4.3.3. Test 3: Effect of Changing
Unlike the first 2 tests, this one will not present the effect in constraints, but in the tuning parameter () of the optimization problem. What should be highlighted here is that this parameter is associated with the contraction rate, which makes the invariant set smaller at each iteration and it is related to the system’s convergence speed. In this way, the test conditions presented in Table 4 were chosen. In these test conditions, was varied and the integral and derivative of the error limits were maintained constant.
This third test resulted as the quantities of sets within the invariant sets 8, 14, and 12. Also, Figure 9 shows the output, i.e., the angular velocity in the 3 performed tests. We observe that the lower the value is the more aggressive the system's behavior is, forcing the stabilization to happen before, but reflecting in greater overshooting. This also means that by increasing the value of this parameter we have less aggressive systems, but with slower responses.
The last figure of this third test (Figure 10) corresponds to the behavior of the control signal. Here, the similarity to the output signal is evident; i.e., the smaller the value of is the closer to its limits it is.
4.3.4. Test 4: Reference Changes versus Setpoint Changes
The first three tests aimed to show the results related to the controllers tuning when the systems are subject to reference variations (step). This means that the controlled invariant set remained unchanged as well as the operating point of the system. In this fourth test, the objective is to present the changes related to the operating point. Note that there is a possibility of differences in behaviors, because although it has the same amount of variation, this test directly affects the activated regions in the control process, which consequently changes the response of the system. Thus, the test condition is to change the setpoint by 20 units and compare it with the changed operating point (setpoint 1) by 20.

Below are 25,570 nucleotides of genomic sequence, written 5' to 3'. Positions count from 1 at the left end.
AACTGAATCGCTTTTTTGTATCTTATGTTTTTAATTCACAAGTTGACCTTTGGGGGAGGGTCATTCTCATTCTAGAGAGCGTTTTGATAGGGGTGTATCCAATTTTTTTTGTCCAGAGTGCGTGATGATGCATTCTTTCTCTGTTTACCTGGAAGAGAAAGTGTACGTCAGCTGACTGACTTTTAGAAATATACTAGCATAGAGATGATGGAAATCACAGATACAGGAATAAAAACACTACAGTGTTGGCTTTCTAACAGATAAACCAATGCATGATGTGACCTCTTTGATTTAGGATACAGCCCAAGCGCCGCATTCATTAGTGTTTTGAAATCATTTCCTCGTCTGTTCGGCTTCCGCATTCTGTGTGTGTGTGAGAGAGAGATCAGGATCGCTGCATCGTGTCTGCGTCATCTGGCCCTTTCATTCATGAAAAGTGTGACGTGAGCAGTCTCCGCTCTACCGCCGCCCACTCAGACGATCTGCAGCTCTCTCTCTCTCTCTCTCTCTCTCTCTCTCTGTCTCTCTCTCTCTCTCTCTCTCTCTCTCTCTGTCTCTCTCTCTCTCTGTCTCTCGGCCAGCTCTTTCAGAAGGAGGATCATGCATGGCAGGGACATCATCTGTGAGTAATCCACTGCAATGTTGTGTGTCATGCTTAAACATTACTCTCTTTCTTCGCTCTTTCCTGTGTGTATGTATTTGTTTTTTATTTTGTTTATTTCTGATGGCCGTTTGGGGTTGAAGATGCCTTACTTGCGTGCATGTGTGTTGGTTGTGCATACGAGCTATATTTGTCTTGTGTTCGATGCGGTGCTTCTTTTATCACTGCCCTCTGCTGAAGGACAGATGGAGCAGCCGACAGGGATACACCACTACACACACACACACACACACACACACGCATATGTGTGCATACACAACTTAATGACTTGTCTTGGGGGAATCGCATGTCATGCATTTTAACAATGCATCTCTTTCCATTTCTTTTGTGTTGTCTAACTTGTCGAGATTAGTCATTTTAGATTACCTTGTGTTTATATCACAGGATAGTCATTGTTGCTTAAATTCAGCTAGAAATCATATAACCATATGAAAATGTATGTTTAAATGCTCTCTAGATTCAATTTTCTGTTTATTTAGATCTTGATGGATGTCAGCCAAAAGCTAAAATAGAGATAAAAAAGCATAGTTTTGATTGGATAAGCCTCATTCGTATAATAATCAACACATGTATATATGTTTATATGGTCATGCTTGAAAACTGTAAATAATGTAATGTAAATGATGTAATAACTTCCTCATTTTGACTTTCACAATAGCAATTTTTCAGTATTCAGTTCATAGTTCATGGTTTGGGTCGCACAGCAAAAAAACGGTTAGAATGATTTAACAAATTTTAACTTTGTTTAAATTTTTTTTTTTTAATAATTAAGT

Figure 11 shows the output, i.e., the angular velocity in the 3 performed tests. We observe that the system’s response, which had its setpoint changed, was less aggressive (observing the overshooting). Despite the presented output, it is not enough to emphasize that in any and every change of operating point the response will behave accordingly, since this difference is related to the fact that different regions of the invariant set are activated in both cases. Another important fact to note is that, depending on the stabilization criteria, we observe the operating point change case stabilizing before the response to the setpoint change case; this is mainly due to a faster reaction of this response.